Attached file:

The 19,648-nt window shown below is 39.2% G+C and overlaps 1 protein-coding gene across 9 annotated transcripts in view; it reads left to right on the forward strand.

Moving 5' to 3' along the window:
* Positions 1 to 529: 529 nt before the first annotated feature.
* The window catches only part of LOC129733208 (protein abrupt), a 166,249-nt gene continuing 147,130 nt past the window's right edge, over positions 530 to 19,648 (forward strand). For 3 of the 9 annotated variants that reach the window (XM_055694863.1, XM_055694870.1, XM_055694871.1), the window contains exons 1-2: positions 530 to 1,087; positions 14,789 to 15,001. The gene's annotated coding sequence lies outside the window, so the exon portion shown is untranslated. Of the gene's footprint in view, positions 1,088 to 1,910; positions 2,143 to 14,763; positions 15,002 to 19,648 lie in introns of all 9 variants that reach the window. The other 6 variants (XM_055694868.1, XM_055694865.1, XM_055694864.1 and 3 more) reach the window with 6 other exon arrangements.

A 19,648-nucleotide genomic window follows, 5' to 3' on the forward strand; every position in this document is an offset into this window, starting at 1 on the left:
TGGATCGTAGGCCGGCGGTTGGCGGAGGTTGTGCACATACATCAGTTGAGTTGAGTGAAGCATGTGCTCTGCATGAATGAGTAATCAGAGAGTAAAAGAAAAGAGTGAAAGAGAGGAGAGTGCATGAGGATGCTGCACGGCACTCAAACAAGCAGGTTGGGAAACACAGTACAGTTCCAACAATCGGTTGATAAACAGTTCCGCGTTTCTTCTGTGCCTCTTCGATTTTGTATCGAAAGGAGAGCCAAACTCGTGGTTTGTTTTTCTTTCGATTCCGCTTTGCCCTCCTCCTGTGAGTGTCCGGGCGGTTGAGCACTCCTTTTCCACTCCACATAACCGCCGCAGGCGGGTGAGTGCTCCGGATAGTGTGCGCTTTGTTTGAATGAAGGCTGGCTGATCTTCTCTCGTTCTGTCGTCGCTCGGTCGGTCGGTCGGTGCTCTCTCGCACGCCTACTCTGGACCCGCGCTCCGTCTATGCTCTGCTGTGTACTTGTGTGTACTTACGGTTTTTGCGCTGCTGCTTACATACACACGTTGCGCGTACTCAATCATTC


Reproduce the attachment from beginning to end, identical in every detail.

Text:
The 19,648-nt window shown below is 39.2% G+C and overlaps 1 protein-coding gene across 9 annotated transcripts in view; it reads left to right on the forward strand.

Moving 5' to 3' along the window:
* Positions 1 to 529: 529 nt before the first annotated feature.
* The window catches only part of LOC129733208 (protein abrupt), a 166,249-nt gene continuing 147,130 nt past the window's right edge, over positions 530 to 19,648 (forward strand). For 3 of the 9 annotated variants that reach the window (XM_055694863.1, XM_055694870.1, XM_055694871.1), the window contains exons 1-2: positions 530 to 1,087; positions 14,789 to 15,001. The gene's annotated coding sequence lies outside the window, so the exon portion shown is untranslated. Of the gene's footprint in view, positions 1,088 to 1,910; positions 2,143 to 14,763; positions 15,002 to 19,648 lie in introns of all 9 variants that reach the window. The other 6 variants (XM_055694868.1, XM_055694865.1, XM_055694864.1 and 3 more) reach the window with 6 other exon arrangements.

A 19,648-nucleotide genomic window follows, 5' to 3' on the forward strand; every position in this document is an offset into this window, starting at 1 on the left:
TGGATCGTAGGCCGGCGGTTGGCGGAGGTTGTGCACATACATCAGTTGAGTTGAGTGAAGCATGTGCTCTGCATGAATGAGTAATCAGAGAGTAAAAGAAAAGAGTGAAAGAGAGGAGAGTGCATGAGGATGCTGCACGGCACTCAAACAAGCAGGTTGGGAAACACAGTACAGTTCCAACAATCGGTTGATAAACAGTTCCGCGTTTCTTCTGTGCCTCTTCGATTTTGTATCGAAAGGAGAGCCAAACTCGTGGTTTGTTTTTCTTTCGATTCCGCTTTGCCCTCCTCCTGTGAGTGTCCGGGCGGTTGAGCACTCCTTTTCCACTCCACATAACCGCCGCAGGCGGGTGAGTGCTCCGGATAGTGTGCGCTTTGTTTGAATGAAGGCTGGCTGATCTTCTCTCGTTCTGTCGTCGCTCGGTCGGTCGGTCGGTGCTCTCTCGCACGCCTACTCTGGACCCGCGCTCCGTCTATGCTCTGCTGTGTACTTGTGTGTACTTACGGTTTTTGCGCTGCTGCTTACATACACACGTTGCGCGTACTCAATCATTC